Since 1962, the hall has been a principal venue of the International Tchaikovsky Competition. The Dmitry Shostakovich International String Quartet Competition took place there in 1999 and 2004 and the Yury Bashmet International Viola Competition in 2006.

The New Century

The beginning of the third millennium brought with it renewal and restoration of the hall, above all in respect of its acoustics, the most important requirement for high-quality performance and perception of classical music. New seats were installed and the floor restored. An idea put forward by Meyerhold was resurrected, namely, that of a dismountable parterre, which allows it to be used for chamber concerts and as a place for the orchestra in staged performances of opera. Corrections were made to the sound with the installation of acoustic panels, as well as of an electronic system for correcting acoustic parameters. The electronic system is the first of its kind in Russia and has provided Tchaikovsky Hall with acoustics that rank among the finest to found in any hall in Russia. Moreover, the system allows correction of the acoustics according to the requirements of different types of music, whether it be symphonic, vocal, chamber, organ or some other musical genre.

   A New Hall

During the season of 2007–2008, the Moscow Philharmonic Society opened a 98-seat Chamber Hall. There reigns the spirit of discovery and experimentation, with performances of early and contemporary music, encounters with composers and literary evenings. The hall also serves to help launch the careers of young soloists.

The year 2008 marked a critical turning point in the history of Tchaikovsky Hall. Work began on restoring it to its original appearance, taking into account modern requirements in the construction and restoration of concert halls. In the course of restoration, the original floor of the entrance foyer, made of poured concrete with bits of marble, was uncovered. The distinctive feature of the floor is its rays of color extending from one column to another. In addition, the columns of the foyer were restored, as well as the portals, lamps and entire lighting system, and superfluous partitions were removed, allowing one to see the foyer’s original architecture. Also restored were the mirrored columns and the banquettes that served as an integral part of the foyer’s decoration. Glass doors, in no way visually detracting from the architectural arrangement of the foyer, were installed in replacement of the former heavy wooden doors. The bust of Tchaikovsky was returned to its original location. In carrying out the work, the management of the Philharmonic Society and the restorers received important help from members of the public who had preserved photographs and descriptions of the historical appearance of the building and the hall. The work of restoration is due to continue in the future.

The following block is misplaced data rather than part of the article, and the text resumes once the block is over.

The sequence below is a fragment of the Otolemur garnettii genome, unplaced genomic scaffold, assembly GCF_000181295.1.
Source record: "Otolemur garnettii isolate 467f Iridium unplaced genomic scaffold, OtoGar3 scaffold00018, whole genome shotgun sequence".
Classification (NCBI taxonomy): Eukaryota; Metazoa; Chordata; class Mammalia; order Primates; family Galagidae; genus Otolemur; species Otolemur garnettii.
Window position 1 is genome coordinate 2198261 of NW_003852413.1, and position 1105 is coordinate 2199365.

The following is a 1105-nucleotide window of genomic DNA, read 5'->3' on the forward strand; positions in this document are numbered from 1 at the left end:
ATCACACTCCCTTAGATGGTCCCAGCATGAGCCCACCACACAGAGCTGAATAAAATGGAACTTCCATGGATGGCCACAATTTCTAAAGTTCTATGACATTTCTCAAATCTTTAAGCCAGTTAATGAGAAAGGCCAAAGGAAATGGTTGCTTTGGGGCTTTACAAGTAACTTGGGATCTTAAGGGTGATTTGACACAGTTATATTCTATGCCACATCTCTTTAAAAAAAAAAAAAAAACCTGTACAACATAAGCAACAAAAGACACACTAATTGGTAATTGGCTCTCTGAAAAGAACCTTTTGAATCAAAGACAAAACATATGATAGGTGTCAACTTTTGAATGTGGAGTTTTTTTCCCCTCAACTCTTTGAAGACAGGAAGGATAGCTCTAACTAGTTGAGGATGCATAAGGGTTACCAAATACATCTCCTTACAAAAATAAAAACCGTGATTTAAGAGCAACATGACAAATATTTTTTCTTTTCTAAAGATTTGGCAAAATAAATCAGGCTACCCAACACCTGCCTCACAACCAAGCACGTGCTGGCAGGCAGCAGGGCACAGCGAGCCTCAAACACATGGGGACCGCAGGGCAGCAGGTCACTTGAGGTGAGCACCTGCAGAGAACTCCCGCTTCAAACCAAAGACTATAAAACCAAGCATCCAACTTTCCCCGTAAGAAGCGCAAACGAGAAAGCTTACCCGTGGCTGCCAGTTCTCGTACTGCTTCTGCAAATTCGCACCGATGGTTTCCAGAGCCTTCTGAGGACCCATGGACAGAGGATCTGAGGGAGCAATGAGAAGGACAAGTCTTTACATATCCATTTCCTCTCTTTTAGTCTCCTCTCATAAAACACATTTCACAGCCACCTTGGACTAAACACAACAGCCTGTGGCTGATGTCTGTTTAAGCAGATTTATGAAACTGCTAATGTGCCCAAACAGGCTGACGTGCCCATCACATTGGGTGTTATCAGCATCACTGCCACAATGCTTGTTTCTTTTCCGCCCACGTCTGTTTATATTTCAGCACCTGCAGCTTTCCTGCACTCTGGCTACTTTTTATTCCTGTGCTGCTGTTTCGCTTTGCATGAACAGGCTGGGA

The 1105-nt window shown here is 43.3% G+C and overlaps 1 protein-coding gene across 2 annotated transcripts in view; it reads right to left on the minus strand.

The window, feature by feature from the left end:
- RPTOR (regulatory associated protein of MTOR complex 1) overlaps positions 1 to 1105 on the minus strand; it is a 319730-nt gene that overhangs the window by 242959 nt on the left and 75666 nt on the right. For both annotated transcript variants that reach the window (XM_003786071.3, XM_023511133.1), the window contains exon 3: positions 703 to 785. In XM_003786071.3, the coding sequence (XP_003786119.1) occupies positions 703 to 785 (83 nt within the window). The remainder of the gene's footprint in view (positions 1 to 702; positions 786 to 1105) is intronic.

For generations of Muscovites, Tchaikovsky Hall has been a part of their very lives. In carrying out restoration work and improvement of the hall’s acoustics, the Moscow Philharmonic Society has paid its respects to the past and looks forward to the future – to the future of music and to the future of each and every listener. 

Rieger-Kloss Organ Tchaikovsky Concert Hall

Tchaikovsky Concert Hall has sported an organ from the very first days of its operation. In 1940 the venue housed an instrument manufactured by Germany’s E. F. Walcker that had been previously located at St. Peter and Paul’s cathedral in St. Petersburg. It was one of the best organs of its period that had been used to train students of St. Petersburg Conservatory, including Pyotr Ilyich Tchaikovsky himself. However, the instrument was seriously damaged when it was disassembled and shipped to Moscow. Upon completion of numerous stages of repair and restoration the first performance took place only in November of 1947 (Hugo Lepnurm, Estonia). The next decade wasn’t kind to the organ which was rarely performed on.